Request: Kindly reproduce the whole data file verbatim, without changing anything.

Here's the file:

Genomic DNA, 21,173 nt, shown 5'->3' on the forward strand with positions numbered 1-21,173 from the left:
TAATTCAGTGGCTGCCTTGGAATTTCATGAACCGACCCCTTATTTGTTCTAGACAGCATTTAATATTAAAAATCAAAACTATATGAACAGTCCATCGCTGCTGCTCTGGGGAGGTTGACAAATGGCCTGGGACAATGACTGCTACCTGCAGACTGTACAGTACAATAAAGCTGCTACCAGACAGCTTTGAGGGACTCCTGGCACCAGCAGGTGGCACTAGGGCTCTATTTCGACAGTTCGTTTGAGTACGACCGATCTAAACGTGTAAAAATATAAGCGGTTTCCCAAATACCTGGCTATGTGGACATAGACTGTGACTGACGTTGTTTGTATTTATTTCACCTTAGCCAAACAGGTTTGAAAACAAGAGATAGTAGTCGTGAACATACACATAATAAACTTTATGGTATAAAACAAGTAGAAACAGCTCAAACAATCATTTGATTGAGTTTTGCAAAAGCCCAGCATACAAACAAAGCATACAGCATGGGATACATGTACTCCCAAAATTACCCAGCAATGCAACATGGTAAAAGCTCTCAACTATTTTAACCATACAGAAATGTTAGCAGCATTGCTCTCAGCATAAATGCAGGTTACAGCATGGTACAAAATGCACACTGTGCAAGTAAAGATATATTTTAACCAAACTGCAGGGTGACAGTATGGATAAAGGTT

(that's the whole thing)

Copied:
Genomic DNA, 21,173 nt, shown 5'->3' on the forward strand with positions numbered 1-21,173 from the left:
TAATTCAGTGGCTGCCTTGGAATTTCATGAACCGACCCCTTATTTGTTCTAGACAGCATTTAATATTAAAAATCAAAACTATATGAACAGTCCATCGCTGCTGCTCTGGGGAGGTTGACAAATGGCCTGGGACAATGACTGCTACCTGCAGACTGTACAGTACAATAAAGCTGCTACCAGACAGCTTTGAGGGACTCCTGGCACCAGCAGGTGGCACTAGGGCTCTATTTCGACAGTTCGTTTGAGTACGACCGATCTAAACGTGTAAAAATATAAGCGGTTTCCCAAATACCTGGCTATGTGGACATAGACTGTGACTGACGTTGTTTGTATTTATTTCACCTTAGCCAAACAGGTTTGAAAACAAGAGATAGTAGTCGTGAACATACACATAATAAACTTTATGGTATAAAACAAGTAGAAACAGCTCAAACAATCATTTGATTGAGTTTTGCAAAAGCCCAGCATACAAACAAAGCATACAGCATGGGATACATGTACTCCCAAAATTACCCAGCAATGCAACATGGTAAAAGCTCTCAACTATTTTAACCATACAGAAATGTTAGCAGCATTGCTCTCAGCATAAATGCAGGTTACAGCATGGTACAAAATGCACACTGTGCAAGTAAAGATATATTTTAACCAAACTGCAGGGTGACAGTATGGATAAAGGTT